Dave Myers
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I don't know if that thread was just petering out, or if the question was too hard (that should elicit some responses!) but here is my question that went uncharacteristically unanswered:


Roll 24 d6 dice, four each of six different colors. I know, fun already.

To clarify: four red d6, four yellow d6, four blue d6, etc. for a total of six colors, 24 dice.
What are the probabilities of:

a) three of a kind, each a different color (ie a blue one, a red one, and a yellow one)

b) four of a kind, each different color

c) five of a kind, each a different color

d) six of a kind, each a different color

e) a run of three, each a different color

f) a run of four, each a different color

g) a run of five, each a different color

h) a run of six, each a different color

I) a run of three, all the same color

J) a run of four, all the same color

K) three of kind, all the same color

L) four of a kind, all the same color
 
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Eisen Montalvo
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Have you tried http://anydice.com? I think you should be able to get the answers without too much hassle.
 
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Steve Zagieboylo
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I don't see how anydice is going to help with a-h. For I-L, it can do it, since those chances are the same as if you had only four dice and rolled them six times.

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Andreas Pelikan
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Can you tell us more about the game. Is it a reaction game with players racing to find the longest runs / most of a kind, etc.? Have you playtested and are now trying to balance VP values? Do you seriously find it fun to roll a bucket of dice?

It's disappointing to answer questions that are going to lead nowhere, so tell us why and how our answers will be helpful. Will you know what certain percentages mean if someone gives them to you, and will you be able to utilize them? E.g.
myersd37 wrote:
What are the probabilities of:
b) four of a kind, each different color

37.29% - at most 4 of any kind,
84.18% - exactly 4 of any kind, possibly more of a different kind
98.57% - 4 or more of any kind
(+-0.005% each)
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Sturv Tafvherd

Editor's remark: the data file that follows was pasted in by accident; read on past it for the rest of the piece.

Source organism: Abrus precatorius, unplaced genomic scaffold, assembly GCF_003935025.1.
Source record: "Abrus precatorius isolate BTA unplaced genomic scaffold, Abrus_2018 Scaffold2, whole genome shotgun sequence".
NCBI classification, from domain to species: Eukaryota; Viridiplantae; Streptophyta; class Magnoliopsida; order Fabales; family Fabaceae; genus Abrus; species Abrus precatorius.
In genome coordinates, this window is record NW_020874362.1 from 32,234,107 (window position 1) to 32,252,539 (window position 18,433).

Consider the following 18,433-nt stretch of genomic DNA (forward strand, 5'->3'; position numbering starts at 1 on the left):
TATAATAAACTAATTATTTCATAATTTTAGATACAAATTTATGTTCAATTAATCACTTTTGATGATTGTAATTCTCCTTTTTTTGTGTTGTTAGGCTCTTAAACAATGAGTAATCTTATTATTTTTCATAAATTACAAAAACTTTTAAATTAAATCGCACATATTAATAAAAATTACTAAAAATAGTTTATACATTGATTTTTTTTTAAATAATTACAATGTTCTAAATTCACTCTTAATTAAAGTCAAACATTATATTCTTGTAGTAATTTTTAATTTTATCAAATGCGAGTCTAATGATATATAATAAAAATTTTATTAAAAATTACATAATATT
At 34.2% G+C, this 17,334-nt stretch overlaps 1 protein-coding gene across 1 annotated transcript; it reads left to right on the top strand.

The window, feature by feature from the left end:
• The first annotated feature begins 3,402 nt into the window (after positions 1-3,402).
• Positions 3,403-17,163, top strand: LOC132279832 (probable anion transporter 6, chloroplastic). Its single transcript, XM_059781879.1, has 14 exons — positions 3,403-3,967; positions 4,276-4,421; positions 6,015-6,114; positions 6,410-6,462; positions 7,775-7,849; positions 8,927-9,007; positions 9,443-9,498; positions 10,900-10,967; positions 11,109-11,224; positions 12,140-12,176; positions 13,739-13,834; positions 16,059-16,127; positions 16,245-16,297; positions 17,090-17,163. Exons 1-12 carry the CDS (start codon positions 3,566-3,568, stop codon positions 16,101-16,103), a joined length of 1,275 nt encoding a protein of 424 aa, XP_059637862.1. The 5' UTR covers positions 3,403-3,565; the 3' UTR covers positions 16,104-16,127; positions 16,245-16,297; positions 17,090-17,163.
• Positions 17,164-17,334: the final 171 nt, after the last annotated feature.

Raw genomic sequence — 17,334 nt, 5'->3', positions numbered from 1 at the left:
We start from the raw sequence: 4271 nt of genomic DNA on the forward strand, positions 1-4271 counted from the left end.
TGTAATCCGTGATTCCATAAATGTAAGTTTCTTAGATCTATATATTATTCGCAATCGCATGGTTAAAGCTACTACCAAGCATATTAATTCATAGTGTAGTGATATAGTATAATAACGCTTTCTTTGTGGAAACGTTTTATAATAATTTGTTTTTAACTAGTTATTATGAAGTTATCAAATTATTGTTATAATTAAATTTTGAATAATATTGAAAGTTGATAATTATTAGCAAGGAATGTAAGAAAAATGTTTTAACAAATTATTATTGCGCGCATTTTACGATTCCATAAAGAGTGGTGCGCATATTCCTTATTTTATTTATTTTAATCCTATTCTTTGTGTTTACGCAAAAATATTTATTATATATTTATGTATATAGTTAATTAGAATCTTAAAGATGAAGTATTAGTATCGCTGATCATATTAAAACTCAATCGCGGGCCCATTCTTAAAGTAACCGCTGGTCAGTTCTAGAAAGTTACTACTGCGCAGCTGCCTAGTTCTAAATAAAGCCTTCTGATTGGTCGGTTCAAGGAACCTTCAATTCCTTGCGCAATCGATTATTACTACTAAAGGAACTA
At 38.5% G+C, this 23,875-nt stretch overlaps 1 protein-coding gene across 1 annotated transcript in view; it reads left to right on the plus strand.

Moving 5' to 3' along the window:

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The thing that stops me is 24 dice.

Success rates are going to be relatively high with that many dice. It's like asking for 5 card poker hand probabilities given 3 decks and drawing 50 cards.

And even going past the probability questions, I start asking myself if I want to play a game involving rolling 24 dice all at once, and sorting / looking for combinations.

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Dave Myers
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Good questions, all.

The game is in the very initial design stage. I am trying to establish the hierarchy of the "hands" and also see if some are too easy to count as a "score" and how the sequences compare with the -of a kinds.

The gist of the game is this:

Players are all scientists (each with his/her own color that corresponds to the six dice colors) looking for discoveries (a, b, c, etc from original post). The first player rolls all the dice (yes, all 24; it is just barely possible...) and looks what he/she wants to discover, then passes the remaining dice to the next player. The second player may choose to re-roll all the dice of ONE color, then choose a combination to discover. Then pass the next player, re-roll one color, choose, pass, Etc until there are no viable combos. At that point, the player with the "best" discovery (dice combination) wins the round, scores, etc. and the player with the lowest loess points. There are bonuses if your color was included in the "winning" combo.

The scoring is a little more complicated than just a point track, but you get the use of dice, hopefully.

Again, it is in very early stages.
 
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Jim Hansen
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I am bored/nauseated by the thought of trying to look at 24 dice of 6 different colors and determining if any of the above scenarios apply. I imagine each roll will take a good 30 seconds just to determine what the outcome was.
 
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Sturv Tafvherd